AUSTIN (KXAN) - Chief Art Acevedo expressed sympathy about a highly talked-about case involving an Austin police officer who shot and killed a man's dog while responding to the incorrect address.
Speaking with Cisco's owner Michael Paxton on KLBJ-FM's "Dudley and Bob Morning Show," Acevedo apologized about the incident and also commented on police procedure.
"Believe it or not, we are animal lovers just like any one else," said Acevedo. "I want to say I am sorry on behalf of all the members of the department.
"Last night, I saw you on TV and my heart went out to you," he added. "It is bumming me out. I am a pet person and most of us are."
The "Justice for Cisco" Facebook page had received more than 40,225 "likes" as of noon Tuesday.
Acevedo said the shooting would be reviewed and told Paxton that nothing would change the sorrow.
According to written police policy, Austin officers who believe an animal poses an imminent threat to themselves or others have the discretion to use deadly force to minimize that, according to an APD policy statement.
The statement also encourages officers whenever possible to develop contingency plans to neutralize animals without shooting to kill. The options in those cases include use of a stun gun, pepper spray or even fire extinguishers to stop an aggressive animal.
The police also says that "where possible," an officer should give warning before firing on an animal.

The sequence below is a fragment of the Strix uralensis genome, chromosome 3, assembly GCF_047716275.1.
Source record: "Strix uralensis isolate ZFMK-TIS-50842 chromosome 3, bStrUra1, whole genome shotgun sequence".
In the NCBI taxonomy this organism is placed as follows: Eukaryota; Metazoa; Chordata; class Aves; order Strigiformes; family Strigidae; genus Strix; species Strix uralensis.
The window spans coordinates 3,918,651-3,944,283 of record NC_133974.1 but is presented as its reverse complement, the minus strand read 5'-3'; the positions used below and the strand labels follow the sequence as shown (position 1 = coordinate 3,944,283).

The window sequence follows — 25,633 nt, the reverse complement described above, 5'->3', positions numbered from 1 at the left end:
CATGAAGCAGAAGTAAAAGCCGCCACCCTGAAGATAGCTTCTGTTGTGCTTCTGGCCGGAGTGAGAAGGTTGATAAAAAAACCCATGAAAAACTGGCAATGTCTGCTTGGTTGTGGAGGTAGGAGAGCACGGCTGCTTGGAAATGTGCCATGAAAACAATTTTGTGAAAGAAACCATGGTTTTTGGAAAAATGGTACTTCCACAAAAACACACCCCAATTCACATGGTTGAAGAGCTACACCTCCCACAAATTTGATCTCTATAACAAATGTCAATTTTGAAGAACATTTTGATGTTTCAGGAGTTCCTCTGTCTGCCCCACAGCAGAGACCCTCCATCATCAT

However, the policy does not expressly require officers to forego shooting to kill, nor does it require that a warning be given.
"Nothing in this policy shall prohibit any officer from resorting to deadly force to control a dangerous animal if circumstances reasonably dictate that a contingency plan has failed or becomes impracticable," the policy says.
A similar incident happened in September 2000 when an Austin Police Officer responded to a home in Northwest Austin after a home alarm went off. Three dogs approached the officer, barking. One dog, an Australian Sheppard mix named "Tawny" was shot and killed.
"We thought through our efforts that it wouldn't happen again. Unfortunately, in seeing what happened to Michael and Cisco, it just reminded us that despite our efforts it did happen again," said Christi Davis O'Brien.
The O'Brien family approached the police chief and city council at the time in 2000 to see about policy changes at the Austin Police Department.
"We were told there would be a class developed that all cadets would take on how to deal with domestic animals when they reported to a home. And that class would also be offered to officers as part of the continuing education they receive every year," O'Brien.
Another incident in August of 2010 in which a Travis County Park Ranger shot a dog in the face at Pace Bend Park after fearing for his life, also sparked a discussion on police officer training in Austin. During an interview in August 2010, Austin Police Chief Art Acevedo said a class would be formed for cadets to train them how to deal with potentially dangerous animals. But, according to the Austin Police Department, that class is currently not offered at the academy.
"It's disheartening to see that not only the policies not continued, but it's likely, they were never even implemented," O'Brien said.
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